Cardiovascular disease and hypertension among adults with bipolar I disorder in the United States

Authors

  • Benjamin I Goldstein,

    1. Western Psychiatric Institute and Clinic, University of Pittsburgh School of Medicine, Pittsburgh, PA, USA
    2. Department of Psychiatry, Sunnybrook Health Sciences Centre, University of Toronto Faculty of Medicine, Toronto, ON, Canada
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  • Andrea Fagiolini,

    1. Western Psychiatric Institute and Clinic, University of Pittsburgh School of Medicine, Pittsburgh, PA, USA
    2. Department of Neuroscience, Division of Psychiatry, University of Siena School of Medicine, Siena, Italy
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  • Patricia Houck,

    1. Western Psychiatric Institute and Clinic, University of Pittsburgh School of Medicine, Pittsburgh, PA, USA
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  • David J Kupfer

    1. Western Psychiatric Institute and Clinic, University of Pittsburgh School of Medicine, Pittsburgh, PA, USA
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  • BIG has served on an advisory panel to Solvay. AF is/has been a consultant and/or speaker for Bristol-Myers Squibb, Pfizer, Eli Lilly & Co., Novartis and Takeda. PH and DJK have no competing interests to report.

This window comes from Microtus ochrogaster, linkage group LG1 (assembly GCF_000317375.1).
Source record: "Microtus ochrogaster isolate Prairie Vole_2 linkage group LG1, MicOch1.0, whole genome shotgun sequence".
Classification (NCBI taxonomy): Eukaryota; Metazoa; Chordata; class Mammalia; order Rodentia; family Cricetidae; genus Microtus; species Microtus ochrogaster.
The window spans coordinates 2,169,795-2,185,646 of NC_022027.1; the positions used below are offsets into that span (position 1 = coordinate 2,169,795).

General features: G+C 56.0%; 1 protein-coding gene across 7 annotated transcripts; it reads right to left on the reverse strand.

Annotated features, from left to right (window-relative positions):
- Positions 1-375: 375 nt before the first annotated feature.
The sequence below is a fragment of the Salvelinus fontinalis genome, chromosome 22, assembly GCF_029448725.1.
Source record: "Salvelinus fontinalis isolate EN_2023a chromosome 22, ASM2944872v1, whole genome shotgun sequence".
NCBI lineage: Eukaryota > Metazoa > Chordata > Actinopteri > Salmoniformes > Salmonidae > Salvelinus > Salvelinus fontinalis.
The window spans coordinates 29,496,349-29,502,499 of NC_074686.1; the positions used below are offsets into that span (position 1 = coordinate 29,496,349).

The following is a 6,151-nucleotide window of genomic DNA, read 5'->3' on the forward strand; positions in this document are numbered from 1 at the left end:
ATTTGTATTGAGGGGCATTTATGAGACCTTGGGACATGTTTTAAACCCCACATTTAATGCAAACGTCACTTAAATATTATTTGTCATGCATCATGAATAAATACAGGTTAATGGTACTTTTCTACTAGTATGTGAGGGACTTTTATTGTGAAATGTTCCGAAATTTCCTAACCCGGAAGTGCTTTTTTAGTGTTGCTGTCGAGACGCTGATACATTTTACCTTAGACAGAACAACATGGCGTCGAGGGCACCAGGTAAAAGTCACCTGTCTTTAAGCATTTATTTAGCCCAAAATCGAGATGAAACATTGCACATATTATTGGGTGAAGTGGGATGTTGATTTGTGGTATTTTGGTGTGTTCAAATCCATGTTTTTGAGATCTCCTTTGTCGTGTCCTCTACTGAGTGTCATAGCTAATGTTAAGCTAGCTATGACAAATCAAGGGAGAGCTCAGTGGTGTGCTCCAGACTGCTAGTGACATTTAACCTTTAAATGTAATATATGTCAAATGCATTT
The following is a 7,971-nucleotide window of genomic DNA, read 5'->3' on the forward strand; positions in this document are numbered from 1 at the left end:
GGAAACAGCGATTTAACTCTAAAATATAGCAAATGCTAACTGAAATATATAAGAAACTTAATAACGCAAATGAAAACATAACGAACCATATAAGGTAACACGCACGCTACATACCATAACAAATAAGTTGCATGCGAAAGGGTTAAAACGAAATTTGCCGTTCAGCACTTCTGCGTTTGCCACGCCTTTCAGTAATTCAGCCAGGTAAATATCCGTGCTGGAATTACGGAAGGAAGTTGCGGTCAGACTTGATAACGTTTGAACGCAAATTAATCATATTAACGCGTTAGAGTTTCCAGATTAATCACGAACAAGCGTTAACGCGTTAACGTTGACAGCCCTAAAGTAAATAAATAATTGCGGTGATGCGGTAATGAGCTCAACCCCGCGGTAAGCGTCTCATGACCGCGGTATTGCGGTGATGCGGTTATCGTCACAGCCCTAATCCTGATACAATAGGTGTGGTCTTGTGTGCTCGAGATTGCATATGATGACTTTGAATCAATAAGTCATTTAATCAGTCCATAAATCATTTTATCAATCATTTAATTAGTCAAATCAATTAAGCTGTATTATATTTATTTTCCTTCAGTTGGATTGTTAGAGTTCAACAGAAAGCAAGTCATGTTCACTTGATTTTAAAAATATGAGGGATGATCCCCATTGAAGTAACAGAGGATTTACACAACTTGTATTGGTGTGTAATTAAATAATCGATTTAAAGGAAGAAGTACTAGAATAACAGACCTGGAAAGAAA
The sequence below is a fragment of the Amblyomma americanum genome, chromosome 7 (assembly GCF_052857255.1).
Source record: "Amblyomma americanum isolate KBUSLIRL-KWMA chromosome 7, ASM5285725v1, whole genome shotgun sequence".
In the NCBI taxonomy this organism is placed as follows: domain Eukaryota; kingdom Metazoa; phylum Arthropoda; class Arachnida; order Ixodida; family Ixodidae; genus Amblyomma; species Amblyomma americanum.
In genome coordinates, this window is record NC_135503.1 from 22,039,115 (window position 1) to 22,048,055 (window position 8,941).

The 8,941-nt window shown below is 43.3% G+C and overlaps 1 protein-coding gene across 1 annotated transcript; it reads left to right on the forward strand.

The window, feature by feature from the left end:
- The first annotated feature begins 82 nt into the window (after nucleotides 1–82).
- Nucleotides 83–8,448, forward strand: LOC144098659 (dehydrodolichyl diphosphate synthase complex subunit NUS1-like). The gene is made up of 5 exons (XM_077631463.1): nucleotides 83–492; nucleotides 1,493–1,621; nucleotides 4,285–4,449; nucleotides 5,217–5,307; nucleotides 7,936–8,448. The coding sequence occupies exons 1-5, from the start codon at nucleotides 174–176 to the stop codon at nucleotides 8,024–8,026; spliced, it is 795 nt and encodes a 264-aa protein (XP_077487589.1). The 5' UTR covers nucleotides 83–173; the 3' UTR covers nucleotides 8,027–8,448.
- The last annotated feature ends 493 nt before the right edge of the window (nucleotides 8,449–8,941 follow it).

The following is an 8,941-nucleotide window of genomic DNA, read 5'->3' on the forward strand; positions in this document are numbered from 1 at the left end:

Corresponding author:
Benjamin I. Goldstein, MD, PhD, FRCPC
Department of Psychiatry
Sunnybrook Health Sciences Centre
2079 Bayview Avenue
Toronto, Ontario
M4N-3M5, Canada
Fax: 416-480-6878
E-mail: benjamin.goldstein@sunnybrook.ca

Abstract

Objective:  Despite ample evidence of excess cardiovascular mortality in bipolar disorder (BD), few studies have demonstrated increased prevalence of cardiovascular disease (CVD) and/or hypertension (HTN) in BD. We therefore examined this topic in a representative epidemiologic sample.

Method:  The 2001–2002 National Epidemiologic Survey on Alcohol and Related Conditions was used to determine whether prevalence of physician-diagnosed CVD and HTN is elevated among subjects with lifetime bipolar I disorder (BD-I), and whether CVD and HTN are prevalent at earlier ages among subjects with BD-I.

Results:  The age-, race-, and sex-adjusted prevalence of CVD was significantly greater among subjects with BD-I versus controls [odds ratio (OR) = 4.95, 95% confidence interval (CI): 4.27–5.75] and versus subjects with major depressive disorder [(MDD); OR =1.80, 95% CI: 1.52–2.14], as was the prevalence of HTN (OR = 2.38, 95% CI: 2.16–2.62 versus controls, OR = 1.44, 95% CI: 1.30–1.61 versus MDD; p < 0.0001 for all). Controlling additionally for marital status, education, income, obesity, smoking, anxiety disorders, and substance use disorders did not substantially alter these findings. The mean age of BD-I subjects with CVD and HTN was 14 and 13 years younger, respectively, than controls with CVD and HTN.

Conclusions:  Adults with BD-I are at increased risk of CVD and HTN, prevalent over a decade earlier than non-BD adults. Strategies are needed to prevent excessive and premature cardiovascular burden in BD-I.

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